Sewer cleaning machines of this general type are fairly well standardized and there is currently upon the market a machine in the form of a wheel-equipped vehicle in which a comparatively great length of continuous sewer cleaning rod is normally stored in a coiled condition within a rotatable basket-like cage. The rod is capable of being fed from or returned to the cage while the latter is rotated and the rotation of the cage is relied upon to effect the necessary rod rotation during sewer cleaning operations while the rod is either being pushed into or pulled from the sewer pipe undergoing cleaning. A reversible drive unit is employed to effect longitudinal movement of the sewer cleaning rod and this drive unit embodies one or more pairs of mating grooved traction feed wheels which engage the rod therebetween for rod-impelling purposes in either direction and which not only rotate about their own respective axes, but also rotate or orbit bodily about the axis of the sewer rod undergoing feeding.
Sewer cleaning machines which are constructed upon the principles briefly set forth above are possessed of numerous limitations, both of design and of operation. For example, considerable difficulty is encountered in constructing a machine in which the controlled rotation of the feed rollers about their respective axes of rotation for sewer rod-driving purposes, and also controlled rotation or orbital movement of these feed rollers about the longitudinal axis of the sewer rod can be effected efliciently. Heretofore, structures have been devised wherein separate drive motors have been employed for these purposes, the motor which drives the feed rolls being mounted on the feed roll head and thus being rotatable bodily therewith. This has necessitated the use of rotary slip couplings and the like for supplying power to the motor.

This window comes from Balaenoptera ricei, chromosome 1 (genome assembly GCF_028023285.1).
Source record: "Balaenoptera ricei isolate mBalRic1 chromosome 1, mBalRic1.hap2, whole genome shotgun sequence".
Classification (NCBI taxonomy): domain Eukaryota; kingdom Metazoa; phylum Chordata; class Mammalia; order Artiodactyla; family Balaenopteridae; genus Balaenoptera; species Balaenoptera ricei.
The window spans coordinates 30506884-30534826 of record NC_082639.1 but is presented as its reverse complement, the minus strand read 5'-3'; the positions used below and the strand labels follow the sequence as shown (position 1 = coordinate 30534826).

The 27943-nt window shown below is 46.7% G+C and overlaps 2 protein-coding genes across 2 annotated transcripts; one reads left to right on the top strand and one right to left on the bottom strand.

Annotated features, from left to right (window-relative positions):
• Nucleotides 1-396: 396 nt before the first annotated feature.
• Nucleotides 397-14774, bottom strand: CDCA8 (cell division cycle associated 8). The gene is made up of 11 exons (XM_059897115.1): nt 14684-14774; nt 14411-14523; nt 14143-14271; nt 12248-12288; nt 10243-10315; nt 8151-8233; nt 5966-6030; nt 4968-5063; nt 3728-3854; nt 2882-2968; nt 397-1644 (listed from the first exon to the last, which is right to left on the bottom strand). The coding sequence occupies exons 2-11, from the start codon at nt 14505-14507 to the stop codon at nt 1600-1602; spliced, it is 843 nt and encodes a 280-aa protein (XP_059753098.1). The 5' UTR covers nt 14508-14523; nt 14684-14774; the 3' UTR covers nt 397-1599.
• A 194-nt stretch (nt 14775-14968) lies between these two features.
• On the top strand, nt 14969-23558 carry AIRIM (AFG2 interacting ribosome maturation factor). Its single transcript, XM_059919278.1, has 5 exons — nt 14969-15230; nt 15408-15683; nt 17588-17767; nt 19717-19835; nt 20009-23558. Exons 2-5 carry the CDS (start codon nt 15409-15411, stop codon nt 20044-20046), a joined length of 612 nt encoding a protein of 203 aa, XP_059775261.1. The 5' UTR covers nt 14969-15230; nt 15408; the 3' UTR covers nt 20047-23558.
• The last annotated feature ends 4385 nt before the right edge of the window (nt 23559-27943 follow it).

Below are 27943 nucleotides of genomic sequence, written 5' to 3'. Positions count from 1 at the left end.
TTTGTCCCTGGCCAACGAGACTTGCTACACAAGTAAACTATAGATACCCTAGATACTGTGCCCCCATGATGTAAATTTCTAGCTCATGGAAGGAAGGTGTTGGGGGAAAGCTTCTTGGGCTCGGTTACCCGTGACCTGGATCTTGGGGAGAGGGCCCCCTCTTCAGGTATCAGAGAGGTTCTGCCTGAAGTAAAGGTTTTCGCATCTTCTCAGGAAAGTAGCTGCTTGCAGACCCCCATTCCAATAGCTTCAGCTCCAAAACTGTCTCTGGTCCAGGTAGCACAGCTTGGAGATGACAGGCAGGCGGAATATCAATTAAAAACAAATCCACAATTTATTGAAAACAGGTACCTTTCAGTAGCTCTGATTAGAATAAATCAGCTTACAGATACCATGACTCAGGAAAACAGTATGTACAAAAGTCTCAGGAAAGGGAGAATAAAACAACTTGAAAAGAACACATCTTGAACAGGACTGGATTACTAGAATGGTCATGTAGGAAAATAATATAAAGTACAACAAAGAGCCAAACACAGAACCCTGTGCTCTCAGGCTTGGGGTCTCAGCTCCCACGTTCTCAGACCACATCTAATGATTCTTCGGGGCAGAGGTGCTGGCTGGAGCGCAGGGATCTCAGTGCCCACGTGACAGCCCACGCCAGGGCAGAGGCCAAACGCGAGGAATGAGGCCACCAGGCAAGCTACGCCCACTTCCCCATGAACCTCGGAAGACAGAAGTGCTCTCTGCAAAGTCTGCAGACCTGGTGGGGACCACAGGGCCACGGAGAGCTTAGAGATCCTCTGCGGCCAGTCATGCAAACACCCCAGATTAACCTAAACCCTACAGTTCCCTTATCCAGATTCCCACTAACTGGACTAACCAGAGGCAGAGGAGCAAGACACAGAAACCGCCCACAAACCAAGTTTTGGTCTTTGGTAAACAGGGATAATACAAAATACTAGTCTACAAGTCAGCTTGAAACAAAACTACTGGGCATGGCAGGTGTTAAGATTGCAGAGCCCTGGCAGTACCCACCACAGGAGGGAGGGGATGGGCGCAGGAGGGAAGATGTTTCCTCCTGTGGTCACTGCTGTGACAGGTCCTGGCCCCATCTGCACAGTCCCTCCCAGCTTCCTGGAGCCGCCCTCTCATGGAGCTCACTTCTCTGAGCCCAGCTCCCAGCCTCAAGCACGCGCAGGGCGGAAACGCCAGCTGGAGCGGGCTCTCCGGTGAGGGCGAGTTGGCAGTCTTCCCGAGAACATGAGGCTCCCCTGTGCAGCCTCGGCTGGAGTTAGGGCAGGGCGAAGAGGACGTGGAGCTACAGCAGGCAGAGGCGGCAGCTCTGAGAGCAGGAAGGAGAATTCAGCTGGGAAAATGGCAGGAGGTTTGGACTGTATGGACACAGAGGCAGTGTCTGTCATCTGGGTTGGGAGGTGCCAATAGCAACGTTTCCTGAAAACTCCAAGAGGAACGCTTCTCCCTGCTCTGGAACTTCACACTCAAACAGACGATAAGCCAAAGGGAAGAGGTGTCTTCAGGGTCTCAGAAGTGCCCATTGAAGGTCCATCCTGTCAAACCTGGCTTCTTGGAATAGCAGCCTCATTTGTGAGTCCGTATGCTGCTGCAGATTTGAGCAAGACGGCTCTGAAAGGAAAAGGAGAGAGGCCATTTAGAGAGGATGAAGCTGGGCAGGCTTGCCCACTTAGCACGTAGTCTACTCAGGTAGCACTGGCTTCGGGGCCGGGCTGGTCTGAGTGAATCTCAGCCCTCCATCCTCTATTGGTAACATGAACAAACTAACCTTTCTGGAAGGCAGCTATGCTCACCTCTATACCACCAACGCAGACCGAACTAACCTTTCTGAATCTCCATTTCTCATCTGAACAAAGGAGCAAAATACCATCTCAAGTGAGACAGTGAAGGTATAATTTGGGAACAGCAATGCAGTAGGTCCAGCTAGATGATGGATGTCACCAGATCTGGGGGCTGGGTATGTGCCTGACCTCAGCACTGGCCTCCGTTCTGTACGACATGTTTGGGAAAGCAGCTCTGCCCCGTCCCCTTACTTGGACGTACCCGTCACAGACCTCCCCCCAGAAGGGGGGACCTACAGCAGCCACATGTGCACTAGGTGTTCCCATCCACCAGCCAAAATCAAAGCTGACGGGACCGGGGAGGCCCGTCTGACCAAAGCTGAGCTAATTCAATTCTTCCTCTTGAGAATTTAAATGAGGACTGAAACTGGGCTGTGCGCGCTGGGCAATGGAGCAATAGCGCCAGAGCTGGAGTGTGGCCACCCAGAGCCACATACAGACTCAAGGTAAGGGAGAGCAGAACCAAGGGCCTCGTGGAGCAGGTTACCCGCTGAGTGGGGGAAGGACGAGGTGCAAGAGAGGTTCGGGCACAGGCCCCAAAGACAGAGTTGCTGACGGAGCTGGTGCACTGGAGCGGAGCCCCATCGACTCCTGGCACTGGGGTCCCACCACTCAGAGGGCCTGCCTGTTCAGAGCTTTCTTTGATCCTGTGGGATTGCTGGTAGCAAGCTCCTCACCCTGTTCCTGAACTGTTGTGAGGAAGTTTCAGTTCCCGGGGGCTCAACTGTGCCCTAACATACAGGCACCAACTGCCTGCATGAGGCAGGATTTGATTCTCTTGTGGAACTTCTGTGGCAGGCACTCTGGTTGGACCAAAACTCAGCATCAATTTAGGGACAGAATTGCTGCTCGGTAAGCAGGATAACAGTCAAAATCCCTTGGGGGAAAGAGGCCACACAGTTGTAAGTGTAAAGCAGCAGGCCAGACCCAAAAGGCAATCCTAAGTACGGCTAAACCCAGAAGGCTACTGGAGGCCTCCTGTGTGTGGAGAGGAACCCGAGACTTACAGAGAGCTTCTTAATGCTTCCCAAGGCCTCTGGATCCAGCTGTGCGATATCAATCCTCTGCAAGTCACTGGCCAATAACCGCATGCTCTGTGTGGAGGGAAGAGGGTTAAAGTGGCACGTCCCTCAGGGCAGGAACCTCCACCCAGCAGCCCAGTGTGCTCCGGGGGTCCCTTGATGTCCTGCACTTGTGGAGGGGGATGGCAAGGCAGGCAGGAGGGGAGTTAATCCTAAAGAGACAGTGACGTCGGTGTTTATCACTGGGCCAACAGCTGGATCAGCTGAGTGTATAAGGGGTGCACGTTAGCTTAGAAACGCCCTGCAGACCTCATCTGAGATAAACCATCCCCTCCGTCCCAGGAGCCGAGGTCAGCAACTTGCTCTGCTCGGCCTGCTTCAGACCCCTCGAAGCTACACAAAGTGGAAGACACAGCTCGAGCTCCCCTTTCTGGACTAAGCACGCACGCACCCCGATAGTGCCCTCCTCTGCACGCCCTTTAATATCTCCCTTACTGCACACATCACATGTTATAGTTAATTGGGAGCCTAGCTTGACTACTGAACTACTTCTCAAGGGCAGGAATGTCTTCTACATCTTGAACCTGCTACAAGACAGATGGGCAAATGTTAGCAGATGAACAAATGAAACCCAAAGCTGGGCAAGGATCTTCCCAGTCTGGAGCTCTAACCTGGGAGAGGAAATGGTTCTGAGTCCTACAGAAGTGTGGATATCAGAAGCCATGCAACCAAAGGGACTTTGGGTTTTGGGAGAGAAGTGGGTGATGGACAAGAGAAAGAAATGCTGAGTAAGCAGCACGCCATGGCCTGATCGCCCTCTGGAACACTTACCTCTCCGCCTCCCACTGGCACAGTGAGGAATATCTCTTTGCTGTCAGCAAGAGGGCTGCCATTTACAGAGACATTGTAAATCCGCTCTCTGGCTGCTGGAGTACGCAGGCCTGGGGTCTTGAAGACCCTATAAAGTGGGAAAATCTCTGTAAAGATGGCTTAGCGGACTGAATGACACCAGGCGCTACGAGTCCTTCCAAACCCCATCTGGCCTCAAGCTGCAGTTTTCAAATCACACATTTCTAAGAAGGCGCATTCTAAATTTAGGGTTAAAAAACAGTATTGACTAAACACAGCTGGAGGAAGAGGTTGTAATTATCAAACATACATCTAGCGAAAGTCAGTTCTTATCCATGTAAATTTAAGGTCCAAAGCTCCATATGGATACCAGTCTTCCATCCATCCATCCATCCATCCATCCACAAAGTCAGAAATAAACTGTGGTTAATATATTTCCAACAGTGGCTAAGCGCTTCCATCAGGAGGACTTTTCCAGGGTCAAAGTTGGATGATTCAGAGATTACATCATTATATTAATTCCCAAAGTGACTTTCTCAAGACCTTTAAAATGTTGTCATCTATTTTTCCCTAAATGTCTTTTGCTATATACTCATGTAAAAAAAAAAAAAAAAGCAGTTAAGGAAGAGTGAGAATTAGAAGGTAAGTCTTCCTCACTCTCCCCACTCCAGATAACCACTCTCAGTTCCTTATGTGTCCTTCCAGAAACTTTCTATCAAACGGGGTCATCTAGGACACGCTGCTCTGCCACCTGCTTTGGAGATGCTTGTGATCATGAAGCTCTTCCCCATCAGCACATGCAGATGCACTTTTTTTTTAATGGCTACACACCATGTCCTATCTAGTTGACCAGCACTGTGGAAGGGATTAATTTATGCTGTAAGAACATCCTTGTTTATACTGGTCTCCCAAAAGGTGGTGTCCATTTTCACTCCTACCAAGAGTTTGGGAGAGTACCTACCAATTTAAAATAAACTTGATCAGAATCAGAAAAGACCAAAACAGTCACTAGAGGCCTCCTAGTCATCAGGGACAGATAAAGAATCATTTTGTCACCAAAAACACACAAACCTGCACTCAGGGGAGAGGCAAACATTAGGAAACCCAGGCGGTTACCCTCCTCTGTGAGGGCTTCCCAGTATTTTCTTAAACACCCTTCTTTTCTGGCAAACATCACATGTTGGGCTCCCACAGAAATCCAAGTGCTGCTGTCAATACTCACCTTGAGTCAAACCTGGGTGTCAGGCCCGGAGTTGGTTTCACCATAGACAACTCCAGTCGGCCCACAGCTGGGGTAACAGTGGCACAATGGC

The present invention is designed to overcome many of the limitations that are attendant upon the construction and operation of present-day sewer cleaning machines, and toward this end, the invention contemplates the provision of a novel hydraulically-operable machine which employs stationary hydraulic components which serve selectively or in a controlled manner to actuate a novel compound differential mechanism by means of which the rate of rotation of the rod-storage cage and the rate of linear feed of the sewer cleaning rod are capable of being correlated with infinite differential adjustment as between conditions of maximum rod feed in either direction and no rod feed; and conditions of maximum basket rotational speed in either direction and no basket rotation, each adjustment for rod feed being independent of the rate of basket rotation and vice versa. Still further, the invention contemplates the provision of novel hydraulic control facilities for such differential mechanism whereby the operator, by manipulating a single operating lever, is enabled to efiect the desired differential adjustments.